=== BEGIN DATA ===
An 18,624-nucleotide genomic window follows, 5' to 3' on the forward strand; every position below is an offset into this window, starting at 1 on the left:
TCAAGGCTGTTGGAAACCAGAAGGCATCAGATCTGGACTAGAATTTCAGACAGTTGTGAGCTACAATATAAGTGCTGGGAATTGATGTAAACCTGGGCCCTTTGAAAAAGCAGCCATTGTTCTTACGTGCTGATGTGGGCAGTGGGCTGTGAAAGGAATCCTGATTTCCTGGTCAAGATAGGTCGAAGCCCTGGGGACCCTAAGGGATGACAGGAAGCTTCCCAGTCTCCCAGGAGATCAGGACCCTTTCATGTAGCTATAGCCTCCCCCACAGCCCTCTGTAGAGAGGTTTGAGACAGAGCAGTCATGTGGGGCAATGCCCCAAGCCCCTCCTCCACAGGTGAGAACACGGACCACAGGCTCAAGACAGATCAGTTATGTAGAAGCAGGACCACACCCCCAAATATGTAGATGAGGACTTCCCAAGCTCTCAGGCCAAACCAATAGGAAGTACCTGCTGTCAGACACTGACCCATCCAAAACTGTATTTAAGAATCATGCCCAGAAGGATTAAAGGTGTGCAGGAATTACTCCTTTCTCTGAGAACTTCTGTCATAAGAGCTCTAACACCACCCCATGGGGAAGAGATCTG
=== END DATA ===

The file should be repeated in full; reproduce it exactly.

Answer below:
An 18,624-nucleotide genomic window follows, 5' to 3' on the forward strand; every position below is an offset into this window, starting at 1 on the left:
TCAAGGCTGTTGGAAACCAGAAGGCATCAGATCTGGACTAGAATTTCAGACAGTTGTGAGCTACAATATAAGTGCTGGGAATTGATGTAAACCTGGGCCCTTTGAAAAAGCAGCCATTGTTCTTACGTGCTGATGTGGGCAGTGGGCTGTGAAAGGAATCCTGATTTCCTGGTCAAGATAGGTCGAAGCCCTGGGGACCCTAAGGGATGACAGGAAGCTTCCCAGTCTCCCAGGAGATCAGGACCCTTTCATGTAGCTATAGCCTCCCCCACAGCCCTCTGTAGAGAGGTTTGAGACAGAGCAGTCATGTGGGGCAATGCCCCAAGCCCCTCCTCCACAGGTGAGAACACGGACCACAGGCTCAAGACAGATCAGTTATGTAGAAGCAGGACCACACCCCCAAATATGTAGATGAGGACTTCCCAAGCTCTCAGGCCAAACCAATAGGAAGTACCTGCTGTCAGACACTGACCCATCCAAAACTGTATTTAAGAATCATGCCCAGAAGGATTAAAGGTGTGCAGGAATTACTCCTTTCTCTGAGAACTTCTGTCATAAGAGCTCTAACACCACCCCATGGGGAAGAGATCTG